Melbourne-headquartered software vendor LiveTiles has axed 32 jobs amid a global operational and management review.
The company, which makes cloud-based digital workplace software, cut roles including executives, senior management and general staff, which it claims saved $5.48 million.
Dr Marc Stigter, who has served as board chair for the last two years, is also set to depart the company.
The company claimed 12 roles have been changed to “better align with strategy and growth plan”.
LiveTiles first flagged the review and the departure of co-founder, chief experience officer and executive director Peter Nguyen-Brown on 21 September, a month after posting an $818,000 loss for FY22.
Shortly after, fellow Australia-founded software vendor Bigtincan Holdings put an offer on the table to acquire 100 per cent of LiveTiles for around $65 million.
In its latest update to the Australian Securities Exchange (ASX), LiveTiles said it was still assessing the unsolicited offer.
LiveTiles CEO Karl Redenbach said the operational review came in response to shareholder feedback.
Speaking to shareholders, he said: “The review resulted in significant changes which will positively impact the company’s cost base but naturally impact short to medium-term performance.
"We are confident that the combination of cost reductions along with a committed focus on the high impact opportunities will put the company in good stead as we head to 2023.”
Also documented in LiveTiles’ update – and ahead of its then-announced ASX delisting – was the decision to acquire the remaining 80 per cent stake in My Net Zero while focusing more deeply on another recent acquisition, The Human Link.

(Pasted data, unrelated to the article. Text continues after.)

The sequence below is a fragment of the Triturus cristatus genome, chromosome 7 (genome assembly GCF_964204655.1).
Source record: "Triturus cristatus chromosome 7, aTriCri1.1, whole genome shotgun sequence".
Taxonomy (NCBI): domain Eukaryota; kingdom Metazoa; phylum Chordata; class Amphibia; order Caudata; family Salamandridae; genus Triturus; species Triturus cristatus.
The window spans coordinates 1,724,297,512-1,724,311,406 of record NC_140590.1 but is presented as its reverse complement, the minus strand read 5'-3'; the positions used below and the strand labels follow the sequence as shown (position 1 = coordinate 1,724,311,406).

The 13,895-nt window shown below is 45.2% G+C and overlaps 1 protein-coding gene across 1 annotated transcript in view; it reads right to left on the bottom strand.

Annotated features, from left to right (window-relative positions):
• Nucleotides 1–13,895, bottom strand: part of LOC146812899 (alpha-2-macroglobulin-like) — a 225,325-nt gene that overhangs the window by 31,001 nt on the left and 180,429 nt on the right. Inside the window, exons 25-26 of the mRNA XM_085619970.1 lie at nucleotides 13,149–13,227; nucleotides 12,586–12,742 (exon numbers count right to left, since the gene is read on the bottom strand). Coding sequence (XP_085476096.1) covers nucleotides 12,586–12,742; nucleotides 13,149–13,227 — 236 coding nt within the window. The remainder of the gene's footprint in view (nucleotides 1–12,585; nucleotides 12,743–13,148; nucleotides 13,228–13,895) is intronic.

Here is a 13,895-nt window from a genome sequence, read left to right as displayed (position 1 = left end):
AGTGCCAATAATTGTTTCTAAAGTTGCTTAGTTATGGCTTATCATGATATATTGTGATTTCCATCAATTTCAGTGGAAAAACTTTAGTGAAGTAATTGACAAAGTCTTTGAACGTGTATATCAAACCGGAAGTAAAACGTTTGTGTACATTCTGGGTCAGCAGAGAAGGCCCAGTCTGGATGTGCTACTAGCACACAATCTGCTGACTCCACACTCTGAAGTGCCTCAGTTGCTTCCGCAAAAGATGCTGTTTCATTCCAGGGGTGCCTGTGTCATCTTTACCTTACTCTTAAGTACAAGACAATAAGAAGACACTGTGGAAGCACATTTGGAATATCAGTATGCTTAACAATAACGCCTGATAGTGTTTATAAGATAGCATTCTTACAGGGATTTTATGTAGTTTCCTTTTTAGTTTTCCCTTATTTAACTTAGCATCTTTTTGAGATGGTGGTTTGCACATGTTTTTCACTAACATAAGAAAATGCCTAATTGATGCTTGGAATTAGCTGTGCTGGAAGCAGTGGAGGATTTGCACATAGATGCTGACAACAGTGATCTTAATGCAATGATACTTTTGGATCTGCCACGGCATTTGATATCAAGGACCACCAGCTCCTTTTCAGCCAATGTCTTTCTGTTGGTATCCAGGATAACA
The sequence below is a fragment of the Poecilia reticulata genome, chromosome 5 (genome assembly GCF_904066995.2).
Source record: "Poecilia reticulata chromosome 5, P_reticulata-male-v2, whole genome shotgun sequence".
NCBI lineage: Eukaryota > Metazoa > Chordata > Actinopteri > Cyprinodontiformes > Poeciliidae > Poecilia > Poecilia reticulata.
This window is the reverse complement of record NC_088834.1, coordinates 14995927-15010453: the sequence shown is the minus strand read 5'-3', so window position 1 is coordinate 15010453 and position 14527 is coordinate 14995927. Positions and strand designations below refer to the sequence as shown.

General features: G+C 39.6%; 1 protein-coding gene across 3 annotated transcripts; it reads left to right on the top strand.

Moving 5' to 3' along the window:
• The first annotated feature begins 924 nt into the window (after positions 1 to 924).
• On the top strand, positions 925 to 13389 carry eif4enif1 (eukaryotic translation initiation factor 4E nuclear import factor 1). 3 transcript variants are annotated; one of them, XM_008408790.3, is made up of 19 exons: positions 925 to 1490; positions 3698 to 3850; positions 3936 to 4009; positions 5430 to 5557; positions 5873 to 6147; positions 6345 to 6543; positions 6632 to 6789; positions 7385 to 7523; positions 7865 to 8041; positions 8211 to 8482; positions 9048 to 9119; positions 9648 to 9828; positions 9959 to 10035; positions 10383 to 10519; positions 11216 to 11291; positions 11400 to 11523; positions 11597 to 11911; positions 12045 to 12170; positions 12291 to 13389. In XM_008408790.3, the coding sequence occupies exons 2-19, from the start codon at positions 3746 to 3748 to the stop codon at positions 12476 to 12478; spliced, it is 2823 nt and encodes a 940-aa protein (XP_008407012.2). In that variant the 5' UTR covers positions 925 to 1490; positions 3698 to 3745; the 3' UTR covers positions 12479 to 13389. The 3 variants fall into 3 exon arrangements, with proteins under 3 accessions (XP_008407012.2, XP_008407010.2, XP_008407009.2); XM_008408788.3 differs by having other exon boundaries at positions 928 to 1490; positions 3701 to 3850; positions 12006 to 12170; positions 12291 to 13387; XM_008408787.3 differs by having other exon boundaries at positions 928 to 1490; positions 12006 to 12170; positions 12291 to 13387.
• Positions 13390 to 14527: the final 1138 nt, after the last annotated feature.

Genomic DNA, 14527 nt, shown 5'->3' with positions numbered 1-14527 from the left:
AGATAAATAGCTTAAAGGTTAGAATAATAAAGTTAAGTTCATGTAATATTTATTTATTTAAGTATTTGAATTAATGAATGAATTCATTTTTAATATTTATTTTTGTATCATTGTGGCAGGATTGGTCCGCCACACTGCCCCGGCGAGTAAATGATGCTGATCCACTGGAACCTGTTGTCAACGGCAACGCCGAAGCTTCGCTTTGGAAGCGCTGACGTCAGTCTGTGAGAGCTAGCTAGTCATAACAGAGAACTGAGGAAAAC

The company also plans to review its relationships with service providers “to determine which services are providing the most value to customers and staff” and amend software subscriptions through actual reductions and negotiating revised contracts.
Other cost-saving measures also include a change in office space to accommodate hybrid working and reducing spend on external content agencies and focusing on specific in-person events targeting customers.
Its plans for its delisting however have fallen through, as the update said during its recent extraordinary general meeting held on 5 September, the resolution to delist failed to pass, and as such would not be able to save $1.5 million in annual costs due to direct and indirect costs associated with being listed.
It also has put off its rebranding plans for the short-term until the new year, but it intends to continue its plan to move “certain” jobs to Portugal and the Philippines.